Eora people

Group of Indigenous clans from the Sydney basin that were united be common language and strong ties of kinship. As coastal dwellers they were skilled at navigation and fishing and had strong spiritual ties to the land, which were broken with the arrival of Europeans. The name is Aboriginal for 'the people'.

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Barangaroo and the Eora Fisherwomen

CC BY-SA 2.0
,
2014

Barangaroo was one of the powerful figures in Sydney's early history. She had knowledge of laws, teaching and women's rituals and held the respect of Governor Phillip and his officers who were fascinated by the Eora women and their formidable fishing skills.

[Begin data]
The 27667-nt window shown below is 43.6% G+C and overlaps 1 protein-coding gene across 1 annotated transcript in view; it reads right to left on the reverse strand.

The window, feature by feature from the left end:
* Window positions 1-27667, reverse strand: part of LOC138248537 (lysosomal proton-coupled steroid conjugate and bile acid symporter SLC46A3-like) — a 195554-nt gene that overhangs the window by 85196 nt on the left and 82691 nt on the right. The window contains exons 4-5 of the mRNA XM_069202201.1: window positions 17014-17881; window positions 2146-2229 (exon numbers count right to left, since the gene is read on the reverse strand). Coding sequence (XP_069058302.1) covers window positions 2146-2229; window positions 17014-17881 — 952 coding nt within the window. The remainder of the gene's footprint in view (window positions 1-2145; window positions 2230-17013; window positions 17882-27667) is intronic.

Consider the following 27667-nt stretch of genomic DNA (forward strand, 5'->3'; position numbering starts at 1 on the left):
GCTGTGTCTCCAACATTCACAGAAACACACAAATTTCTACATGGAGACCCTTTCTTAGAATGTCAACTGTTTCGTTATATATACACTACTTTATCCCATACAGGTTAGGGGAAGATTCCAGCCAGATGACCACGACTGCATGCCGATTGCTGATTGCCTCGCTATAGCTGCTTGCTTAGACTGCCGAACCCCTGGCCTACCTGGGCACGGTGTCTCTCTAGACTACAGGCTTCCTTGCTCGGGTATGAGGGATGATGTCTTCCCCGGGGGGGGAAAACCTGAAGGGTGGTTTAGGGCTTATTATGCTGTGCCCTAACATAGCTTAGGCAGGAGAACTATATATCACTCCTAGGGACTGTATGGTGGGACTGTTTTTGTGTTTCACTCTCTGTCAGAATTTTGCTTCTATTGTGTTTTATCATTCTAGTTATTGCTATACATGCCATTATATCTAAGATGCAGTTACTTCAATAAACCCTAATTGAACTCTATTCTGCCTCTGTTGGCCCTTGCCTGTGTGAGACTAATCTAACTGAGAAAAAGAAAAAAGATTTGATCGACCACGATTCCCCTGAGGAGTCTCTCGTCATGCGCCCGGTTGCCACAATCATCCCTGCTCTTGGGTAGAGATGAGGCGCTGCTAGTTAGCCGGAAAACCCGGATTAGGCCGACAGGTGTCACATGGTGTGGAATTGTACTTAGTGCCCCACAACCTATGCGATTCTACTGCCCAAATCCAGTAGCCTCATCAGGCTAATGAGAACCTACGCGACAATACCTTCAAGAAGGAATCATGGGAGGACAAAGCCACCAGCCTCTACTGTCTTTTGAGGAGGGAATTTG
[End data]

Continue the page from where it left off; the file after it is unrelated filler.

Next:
Governor Phillip and the Eora

CC BY-SA 2.0
,
2017

What was Governor Arthur Phillip's relationship with the Eora, and other Aboriginal people of the Sydney region? Phillip's policies, actions and responses have tended to be seen as a proxy for the Europeans in Australia as whole, just as his friend, the Wangal warrior Woolarawarre Bennelong’s allegedly tragic life has for so long personified the fate of Aboriginal people since 1788. To fully imagine those early years, we must see them through the twin lenses of British and Eora perspective and experience to glimpse what was happening, and why. This allows a nuanced and complex view, and the banishment once and for all the notion that there can be only one 'right' story.